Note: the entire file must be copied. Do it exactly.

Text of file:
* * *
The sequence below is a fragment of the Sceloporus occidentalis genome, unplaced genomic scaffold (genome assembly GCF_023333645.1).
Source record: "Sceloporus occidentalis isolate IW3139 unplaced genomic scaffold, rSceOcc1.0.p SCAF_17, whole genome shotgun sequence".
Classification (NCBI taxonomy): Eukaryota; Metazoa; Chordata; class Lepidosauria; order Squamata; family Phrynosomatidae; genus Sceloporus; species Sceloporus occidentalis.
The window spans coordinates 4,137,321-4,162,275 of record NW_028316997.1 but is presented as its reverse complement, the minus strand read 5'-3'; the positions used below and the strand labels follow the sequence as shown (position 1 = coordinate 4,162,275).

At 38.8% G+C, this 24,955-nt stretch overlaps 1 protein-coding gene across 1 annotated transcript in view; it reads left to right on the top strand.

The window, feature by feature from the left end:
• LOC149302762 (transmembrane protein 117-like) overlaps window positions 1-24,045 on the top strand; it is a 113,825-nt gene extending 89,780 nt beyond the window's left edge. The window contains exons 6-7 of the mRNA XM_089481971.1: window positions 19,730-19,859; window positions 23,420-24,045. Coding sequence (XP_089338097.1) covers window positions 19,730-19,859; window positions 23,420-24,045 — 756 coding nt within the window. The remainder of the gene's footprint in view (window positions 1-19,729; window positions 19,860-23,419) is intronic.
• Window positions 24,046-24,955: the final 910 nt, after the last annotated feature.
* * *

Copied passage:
The sequence below is a fragment of the Sceloporus occidentalis genome, unplaced genomic scaffold (genome assembly GCF_023333645.1).
Source record: "Sceloporus occidentalis isolate IW3139 unplaced genomic scaffold, rSceOcc1.0.p SCAF_17, whole genome shotgun sequence".
Classification (NCBI taxonomy): Eukaryota; Metazoa; Chordata; class Lepidosauria; order Squamata; family Phrynosomatidae; genus Sceloporus; species Sceloporus occidentalis.
The window spans coordinates 4,137,321-4,162,275 of record NW_028316997.1 but is presented as its reverse complement, the minus strand read 5'-3'; the positions used below and the strand labels follow the sequence as shown (position 1 = coordinate 4,162,275).

At 38.8% G+C, this 24,955-nt stretch overlaps 1 protein-coding gene across 1 annotated transcript in view; it reads left to right on the top strand.

The window, feature by feature from the left end:
• LOC149302762 (transmembrane protein 117-like) overlaps window positions 1-24,045 on the top strand; it is a 113,825-nt gene extending 89,780 nt beyond the window's left edge. The window contains exons 6-7 of the mRNA XM_089481971.1: window positions 19,730-19,859; window positions 23,420-24,045. Coding sequence (XP_089338097.1) covers window positions 19,730-19,859; window positions 23,420-24,045 — 756 coding nt within the window. The remainder of the gene's footprint in view (window positions 1-19,729; window positions 19,860-23,419) is intronic.
• Window positions 24,046-24,955: the final 910 nt, after the last annotated feature.